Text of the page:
When a military unit goes into a combat situation and meets the enemy there are certain rules that soldiers are expected to follow. These rules are commonly called “rules of engagement.”

They dictate when and if you will engage the enemy and what level of engagement you will use.

These rules are not based on the enemy you are facing. Instead they reflect the philosophy and ethics of the United States.

The enemy may not adhere to any rules at all but our troops must abide by the rules of engagement or there can be serious consequences to those that don’t.

Business “Rules of Engagement”

In the business war there are also rules of engagement. These are the rules that dictate how you do your day-to-day business.

You have a certain ethical philosophy that is reflected throughout your business.

While your competitors, on the other hand, may not have any ethics at all and will use any tactic, ethical or unethical, to get the business.

Who’s The Target?

There are times when business owners will go toe to toe against each other but even if this is the case it’s usually the business that’s the target.

A competitor won’t bad mouth a business owner in their advertising but they have will have no reservation in lying about the business.

So what are the “rules of engagement” when the competition is out to get you?

First Be Sure You’re Right… Then Go Ahead.

These famous words from Davy Crockett will help. If your competitor is lying in their advertising about you that’s pretty cut and dried.

If you hear the rumor by word-of-mouth, that’s another story. When people pass on information they often tend to embellish the information a little in order to make it more titillating.

I would want to hear the information from more than one credible source before taking it at face value. Overreaction could escalate rather than deflate the dispute.

Can You Win The Battle Without Losing The War?

Can you win this battle adhering to your rules of engagement and not stooping to the oppositions? The answer is yes.

The first step is to assess what is being attacked. Is it the business in general or just certain products or services?

The most common attack is price. It’s easy for a competitor to lower their price and give the impression they are offering the same products and services for less.

In most cases there will be some type of additional or hidden charges that will surface down the road.

Most battle-hardened commanders will tell you that the best defense is a good offense.

Here Are Your Rules Of Engagement.

First never mention your competition by name in your advertising. Educate your customers.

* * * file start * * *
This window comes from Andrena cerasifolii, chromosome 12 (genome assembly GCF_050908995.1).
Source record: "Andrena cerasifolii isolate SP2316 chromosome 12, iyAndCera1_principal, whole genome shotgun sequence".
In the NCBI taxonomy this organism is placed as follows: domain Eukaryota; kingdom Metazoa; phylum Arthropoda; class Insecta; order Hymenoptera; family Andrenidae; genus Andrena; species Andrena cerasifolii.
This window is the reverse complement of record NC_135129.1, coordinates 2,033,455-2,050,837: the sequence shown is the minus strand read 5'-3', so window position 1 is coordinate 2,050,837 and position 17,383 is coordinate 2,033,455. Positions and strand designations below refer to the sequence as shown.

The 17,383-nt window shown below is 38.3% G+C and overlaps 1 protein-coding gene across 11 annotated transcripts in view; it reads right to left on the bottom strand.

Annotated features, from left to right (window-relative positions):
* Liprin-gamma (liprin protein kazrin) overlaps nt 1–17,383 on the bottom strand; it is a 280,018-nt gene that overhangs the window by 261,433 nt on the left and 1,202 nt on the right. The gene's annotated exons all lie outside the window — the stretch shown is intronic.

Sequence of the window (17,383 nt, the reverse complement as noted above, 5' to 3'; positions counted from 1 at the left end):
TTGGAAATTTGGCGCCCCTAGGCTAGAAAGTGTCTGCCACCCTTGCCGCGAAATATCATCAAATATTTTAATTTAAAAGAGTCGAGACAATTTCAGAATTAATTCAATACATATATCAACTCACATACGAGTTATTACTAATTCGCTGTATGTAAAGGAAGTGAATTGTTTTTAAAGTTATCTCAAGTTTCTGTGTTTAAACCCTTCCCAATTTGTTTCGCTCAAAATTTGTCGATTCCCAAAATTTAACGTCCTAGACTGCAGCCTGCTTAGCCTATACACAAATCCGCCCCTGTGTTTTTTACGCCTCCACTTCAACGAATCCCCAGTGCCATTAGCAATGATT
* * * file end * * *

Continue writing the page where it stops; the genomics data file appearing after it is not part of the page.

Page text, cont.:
For example, I make custom furniture and I use ABC glue exclusively. My competitor uses XYZ glue that is inferior.

If my advertising educates my customer about ABC glue I can discredit my competitor and never mention their name or products.

Next, Become An Expert

If there is information about your business or industry in a trade magazine or other source cut it out and send it to the newspapers or other media in your town.

Give them your name and contact information and tell them why this information is important to their readers.

Most likely they will use you as a source and you, not your competitor, will be perceived as the recognized expert by the newspaper.

Last but not least, position your business away from your competitor. Positioning is the perception in the customers mind that your business is the one they think of when certain words are mentioned.

If I asked you too name a soup company you’d probably say Campbell’s. But Progresso and Heinz also make soups. When you hear Heinz you probably thought of ketchup not soup.

What words or phrases make customers think of your business? Or, can you create some? What really sets you apart from your competitors?

Some Final Thoughts

As you can see there are ways of attacking your competitor and defending your position without compromising your honesty or ethical business practices.

It’s always better to be proactive than reactive but there are times when you have to go on both the offensive and the defensive.

Your “rules of engagement” will go a long way in achieving victory over your competitors. Just make sure you remember Davy Crockett's words, “First be sure you’re right... then go ahead.

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